Bio-366-Test4-Fall-2009

Bio-366-Test4-Fall-2009 - Bio-366 Test-4 October 20, 2009...

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1 Bio-366 Test-4 October 20, 2009 Allowed time: 11.00 am to 12.10pm (I hr and 10 min) Name: UTEID: 1 . Please be brief and to the point. 2 . If you think that a simple diagram will help clarify your answer, please d r a w i t . I . A . When a DNA marker segregates normally during meiosis (without genetic exchange), what is the expected ratio of segregation for a heterozygous marker M/m in ( i ) Saccharomyces yeast (four spores) and in ( ii ) Ascobolus (eight spores)? How do the segregation ratios change from the norm when genetic exchange occurs at this locus? The four spores of Saccharomyces yeast; M : m = 2 : 2. The eight spores of Ascobolus; M : m = 4 : 4. Aberrant modes of segregation: 4 : 4 aberrant; 5 : 3; 6 : 2. (4 : 4 aberrant is the same as 2 : 2 aberrant in Saccharomyces yeast). B . What mode of aberrant segregation is most easily explained by the Holliday model? Is the heteroduplex generated by this model symmetric or asymmetric? How many pairs of identical and non-identical spores would you see in Ascobolus as a result of this type of aberrant segregation? Holliday model most easily explains 4:4 aberrant mode of segregation. The heteroduplex generated is symmetric. In Ascobolus, this mode of aberrant segregation will be seen as two pairs of identical (M,M; m,m) and two pairs of non-identical (M,m; M,m) sister spores. [In yeast, the
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2 4:4 aberrant segregation will be seen as two spores giving rise to half- sectored colonies (Mm), the other two normal colonies, one of ‘M’ phenotype(MM) and the other of ‘m’ phenotype (mm).] Symmetric heteroduplex C . What is the nature of the heteroduplex generated by the Meselson-Radding model? What sort of aberrant segregation does it readily explain? In Saccharomyces yeast, how many half- sectored colonies will result from the four spores of a meiotic division when the markers M/m follow this pattern of segregation? The heteroduplex generated in the Meselson-Radding model is asymmetric. It most easily explains the 5:3 aberrant segregation pattern. There will be one half-sectored colony and three normal colonies: MM; MM; Mm; mm. Asymmetric heteroduplex D . Which mode of segregation is most easily explained by the double strand break repair model? Why is this model for recombination also good at explaining all three classes of aberrant segregation?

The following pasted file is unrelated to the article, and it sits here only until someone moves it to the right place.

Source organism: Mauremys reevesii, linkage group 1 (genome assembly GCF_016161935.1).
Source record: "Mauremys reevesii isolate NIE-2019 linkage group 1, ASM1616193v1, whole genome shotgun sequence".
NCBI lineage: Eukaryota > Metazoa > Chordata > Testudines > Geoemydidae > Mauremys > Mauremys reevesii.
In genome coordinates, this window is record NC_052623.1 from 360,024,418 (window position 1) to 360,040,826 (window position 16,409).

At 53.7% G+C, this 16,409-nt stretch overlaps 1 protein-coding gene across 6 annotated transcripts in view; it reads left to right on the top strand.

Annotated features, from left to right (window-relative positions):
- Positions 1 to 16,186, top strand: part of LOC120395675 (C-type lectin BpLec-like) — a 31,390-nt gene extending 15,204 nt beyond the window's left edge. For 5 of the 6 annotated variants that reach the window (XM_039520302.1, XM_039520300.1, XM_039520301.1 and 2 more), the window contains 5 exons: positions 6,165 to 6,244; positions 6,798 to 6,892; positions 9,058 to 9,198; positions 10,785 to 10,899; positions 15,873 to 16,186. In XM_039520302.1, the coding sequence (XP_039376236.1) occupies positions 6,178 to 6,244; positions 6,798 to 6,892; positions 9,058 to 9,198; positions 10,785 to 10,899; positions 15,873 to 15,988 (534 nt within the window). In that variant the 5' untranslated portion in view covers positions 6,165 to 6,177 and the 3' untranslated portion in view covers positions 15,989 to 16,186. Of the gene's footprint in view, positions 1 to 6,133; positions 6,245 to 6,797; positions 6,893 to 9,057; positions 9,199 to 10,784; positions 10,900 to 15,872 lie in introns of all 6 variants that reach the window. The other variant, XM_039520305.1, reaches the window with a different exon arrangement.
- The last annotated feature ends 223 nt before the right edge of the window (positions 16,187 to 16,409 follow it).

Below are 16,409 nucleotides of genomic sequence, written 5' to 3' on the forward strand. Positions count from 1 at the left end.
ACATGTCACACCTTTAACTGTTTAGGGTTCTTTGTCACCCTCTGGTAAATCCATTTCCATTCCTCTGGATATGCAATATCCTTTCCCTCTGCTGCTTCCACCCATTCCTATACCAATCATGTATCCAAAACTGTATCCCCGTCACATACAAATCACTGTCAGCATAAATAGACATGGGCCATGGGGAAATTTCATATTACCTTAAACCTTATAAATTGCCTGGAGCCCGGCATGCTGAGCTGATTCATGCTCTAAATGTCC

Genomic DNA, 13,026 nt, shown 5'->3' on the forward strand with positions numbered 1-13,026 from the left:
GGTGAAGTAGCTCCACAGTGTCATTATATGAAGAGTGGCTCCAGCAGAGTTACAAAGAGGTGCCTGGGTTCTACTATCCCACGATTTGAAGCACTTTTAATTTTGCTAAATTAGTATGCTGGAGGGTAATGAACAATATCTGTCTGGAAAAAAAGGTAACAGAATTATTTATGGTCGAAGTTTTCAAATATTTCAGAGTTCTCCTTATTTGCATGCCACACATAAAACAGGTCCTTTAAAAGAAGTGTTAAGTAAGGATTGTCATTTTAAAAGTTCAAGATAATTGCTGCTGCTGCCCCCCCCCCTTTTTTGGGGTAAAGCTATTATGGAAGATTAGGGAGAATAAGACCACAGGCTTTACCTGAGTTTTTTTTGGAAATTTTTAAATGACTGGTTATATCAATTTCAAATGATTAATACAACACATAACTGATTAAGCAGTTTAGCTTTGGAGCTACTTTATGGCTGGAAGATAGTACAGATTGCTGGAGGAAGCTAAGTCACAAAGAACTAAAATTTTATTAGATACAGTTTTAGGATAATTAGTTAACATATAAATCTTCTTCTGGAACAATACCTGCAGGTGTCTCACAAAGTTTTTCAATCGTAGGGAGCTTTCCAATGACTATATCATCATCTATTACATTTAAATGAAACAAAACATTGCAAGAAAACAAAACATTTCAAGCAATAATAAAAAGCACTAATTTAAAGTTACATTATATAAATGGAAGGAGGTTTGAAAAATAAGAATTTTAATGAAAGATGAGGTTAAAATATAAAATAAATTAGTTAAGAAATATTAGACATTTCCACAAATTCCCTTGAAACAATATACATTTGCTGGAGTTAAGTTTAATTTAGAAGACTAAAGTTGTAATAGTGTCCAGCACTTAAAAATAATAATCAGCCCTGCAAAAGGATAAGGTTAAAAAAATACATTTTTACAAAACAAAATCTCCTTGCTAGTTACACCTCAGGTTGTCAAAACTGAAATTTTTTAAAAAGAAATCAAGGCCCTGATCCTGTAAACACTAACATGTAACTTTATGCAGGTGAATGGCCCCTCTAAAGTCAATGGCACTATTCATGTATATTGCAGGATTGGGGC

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3 The double strand break repair model most easily explains 6:2 aberrant segregation. When the double strand break repair is completed, a double Holliday junction is formed. Branch migration of these junctions can create symmetric heteroduplex. Furthermore, the repair region adjacent to each junction has asymmetric heteroduplex, red-green DNA on one duplex, red-red DNA on the other. If the marker of interest lies in the asymmetric duplex region, it will segregate 5:3. If it happens to fall within the symmetric heteroduplex region, it will segregate as 4:4 aberrant. Thus the double strand gap repair model has features that can explain all three types of aberrant segregation: 4:4
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This note was uploaded on 02/21/2010 for the course BIO 45 taught by Professor Sadasivan during the Spring '08 term at University of Texas.

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Bio-366-Test4-Fall-2009 - Bio-366 Test-4 October 20, 2009...

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